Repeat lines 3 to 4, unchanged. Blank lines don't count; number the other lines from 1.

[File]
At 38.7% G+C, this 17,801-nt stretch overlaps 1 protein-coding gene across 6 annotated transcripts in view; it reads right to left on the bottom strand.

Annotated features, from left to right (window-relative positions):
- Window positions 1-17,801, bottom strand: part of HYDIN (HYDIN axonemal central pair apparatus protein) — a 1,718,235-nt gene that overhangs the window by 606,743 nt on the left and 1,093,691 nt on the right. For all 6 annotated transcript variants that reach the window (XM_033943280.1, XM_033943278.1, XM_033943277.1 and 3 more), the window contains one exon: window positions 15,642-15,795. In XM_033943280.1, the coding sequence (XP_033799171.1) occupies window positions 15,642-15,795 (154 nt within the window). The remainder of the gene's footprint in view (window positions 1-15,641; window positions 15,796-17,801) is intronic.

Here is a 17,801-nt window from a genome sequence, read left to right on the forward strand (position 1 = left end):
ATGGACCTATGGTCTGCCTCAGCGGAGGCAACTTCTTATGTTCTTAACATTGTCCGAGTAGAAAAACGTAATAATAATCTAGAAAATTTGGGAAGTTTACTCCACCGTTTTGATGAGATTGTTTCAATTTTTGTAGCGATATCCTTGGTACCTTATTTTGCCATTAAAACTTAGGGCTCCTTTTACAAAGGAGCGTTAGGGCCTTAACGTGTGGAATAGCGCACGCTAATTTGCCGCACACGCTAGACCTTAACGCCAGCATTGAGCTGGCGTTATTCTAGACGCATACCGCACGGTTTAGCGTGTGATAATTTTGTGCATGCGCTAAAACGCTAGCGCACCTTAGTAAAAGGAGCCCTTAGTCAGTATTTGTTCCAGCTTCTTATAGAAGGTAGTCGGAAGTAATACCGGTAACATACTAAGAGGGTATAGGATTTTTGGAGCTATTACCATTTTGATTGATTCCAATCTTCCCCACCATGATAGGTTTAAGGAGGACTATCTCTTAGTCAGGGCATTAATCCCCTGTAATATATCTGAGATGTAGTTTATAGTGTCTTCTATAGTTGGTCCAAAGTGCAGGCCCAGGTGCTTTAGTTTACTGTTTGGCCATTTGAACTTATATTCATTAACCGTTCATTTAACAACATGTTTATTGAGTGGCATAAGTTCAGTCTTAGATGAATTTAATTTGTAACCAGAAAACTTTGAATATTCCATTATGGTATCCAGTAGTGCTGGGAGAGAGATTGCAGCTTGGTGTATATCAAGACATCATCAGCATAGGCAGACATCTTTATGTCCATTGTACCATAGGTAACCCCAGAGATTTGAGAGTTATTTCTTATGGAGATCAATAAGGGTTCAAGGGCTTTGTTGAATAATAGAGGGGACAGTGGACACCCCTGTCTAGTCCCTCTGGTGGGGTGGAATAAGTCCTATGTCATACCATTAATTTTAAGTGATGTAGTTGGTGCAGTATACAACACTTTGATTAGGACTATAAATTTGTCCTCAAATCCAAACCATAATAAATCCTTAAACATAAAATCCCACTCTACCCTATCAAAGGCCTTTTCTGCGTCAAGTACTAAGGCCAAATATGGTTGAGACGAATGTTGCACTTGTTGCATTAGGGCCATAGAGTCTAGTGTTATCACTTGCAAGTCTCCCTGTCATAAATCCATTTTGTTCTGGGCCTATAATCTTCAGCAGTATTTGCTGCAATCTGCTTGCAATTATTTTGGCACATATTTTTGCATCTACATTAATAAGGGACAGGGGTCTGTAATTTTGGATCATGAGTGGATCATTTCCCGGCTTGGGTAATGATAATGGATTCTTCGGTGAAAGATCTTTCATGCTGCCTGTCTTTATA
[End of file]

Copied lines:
- Window positions 1-17,801, bottom strand: part of HYDIN (HYDIN axonemal central pair apparatus protein) — a 1,718,235-nt gene that overhangs the window by 606,743 nt on the left and 1,093,691 nt on the right. For all 6 annotated transcript variants that reach the window (XM_033943280.1, XM_033943278.1, XM_033943277.1 and 3 more), the window contains one exon: window positions 15,642-15,795. In XM_033943280.1, the coding sequence (XP_033799171.1) occupies window positions 15,642-15,795 (154 nt within the window). The remainder of the gene's footprint in view (window positions 1-15,641; window positions 15,796-17,801) is intronic.

Here is a 17,801-nt window from a genome sequence, read left to right on the forward strand (position 1 = left end):